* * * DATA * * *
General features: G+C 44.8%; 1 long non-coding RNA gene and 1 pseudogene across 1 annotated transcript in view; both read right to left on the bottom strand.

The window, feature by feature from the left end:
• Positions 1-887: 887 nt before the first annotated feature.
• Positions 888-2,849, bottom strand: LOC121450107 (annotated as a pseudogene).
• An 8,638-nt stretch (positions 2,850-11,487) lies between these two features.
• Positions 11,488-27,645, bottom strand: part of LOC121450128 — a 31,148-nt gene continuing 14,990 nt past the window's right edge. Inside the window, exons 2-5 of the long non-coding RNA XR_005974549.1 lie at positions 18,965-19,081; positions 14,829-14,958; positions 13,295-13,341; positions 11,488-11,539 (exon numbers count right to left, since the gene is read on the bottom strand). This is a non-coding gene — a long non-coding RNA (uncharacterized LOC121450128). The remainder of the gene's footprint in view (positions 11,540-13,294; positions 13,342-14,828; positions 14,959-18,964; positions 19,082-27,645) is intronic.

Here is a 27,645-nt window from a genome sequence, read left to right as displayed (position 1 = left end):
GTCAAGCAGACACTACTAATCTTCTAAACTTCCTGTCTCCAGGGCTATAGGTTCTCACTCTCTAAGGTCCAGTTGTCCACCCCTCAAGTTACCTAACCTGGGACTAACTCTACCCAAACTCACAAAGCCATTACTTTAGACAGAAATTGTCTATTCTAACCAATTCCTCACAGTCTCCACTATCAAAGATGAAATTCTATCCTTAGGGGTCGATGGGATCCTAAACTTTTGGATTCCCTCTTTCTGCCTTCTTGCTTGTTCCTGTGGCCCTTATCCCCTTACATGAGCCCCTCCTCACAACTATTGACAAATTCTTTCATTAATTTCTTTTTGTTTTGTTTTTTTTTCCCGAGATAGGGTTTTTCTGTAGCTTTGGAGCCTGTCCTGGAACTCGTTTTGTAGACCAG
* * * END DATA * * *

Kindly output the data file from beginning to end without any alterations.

General features: G+C 44.8%; 1 long non-coding RNA gene and 1 pseudogene across 1 annotated transcript in view; both read right to left on the bottom strand.

The window, feature by feature from the left end:
• Positions 1-887: 887 nt before the first annotated feature.
• Positions 888-2,849, bottom strand: LOC121450107 (annotated as a pseudogene).
• An 8,638-nt stretch (positions 2,850-11,487) lies between these two features.
• Positions 11,488-27,645, bottom strand: part of LOC121450128 — a 31,148-nt gene continuing 14,990 nt past the window's right edge. Inside the window, exons 2-5 of the long non-coding RNA XR_005974549.1 lie at positions 18,965-19,081; positions 14,829-14,958; positions 13,295-13,341; positions 11,488-11,539 (exon numbers count right to left, since the gene is read on the bottom strand). This is a non-coding gene — a long non-coding RNA (uncharacterized LOC121450128). The remainder of the gene's footprint in view (positions 11,540-13,294; positions 13,342-14,828; positions 14,959-18,964; positions 19,082-27,645) is intronic.

Here is a 27,645-nt window from a genome sequence, read left to right as displayed (position 1 = left end):
GTCAAGCAGACACTACTAATCTTCTAAACTTCCTGTCTCCAGGGCTATAGGTTCTCACTCTCTAAGGTCCAGTTGTCCACCCCTCAAGTTACCTAACCTGGGACTAACTCTACCCAAACTCACAAAGCCATTACTTTAGACAGAAATTGTCTATTCTAACCAATTCCTCACAGTCTCCACTATCAAAGATGAAATTCTATCCTTAGGGGTCGATGGGATCCTAAACTTTTGGATTCCCTCTTTCTGCCTTCTTGCTTGTTCCTGTGGCCCTTATCCCCTTACATGAGCCCCTCCTCACAACTATTGACAAATTCTTTCATTAATTTCTTTTTGTTTTGTTTTTTTTTCCCGAGATAGGGTTTTTCTGTAGCTTTGGAGCCTGTCCTGGAACTCGTTTTGTAGACCAG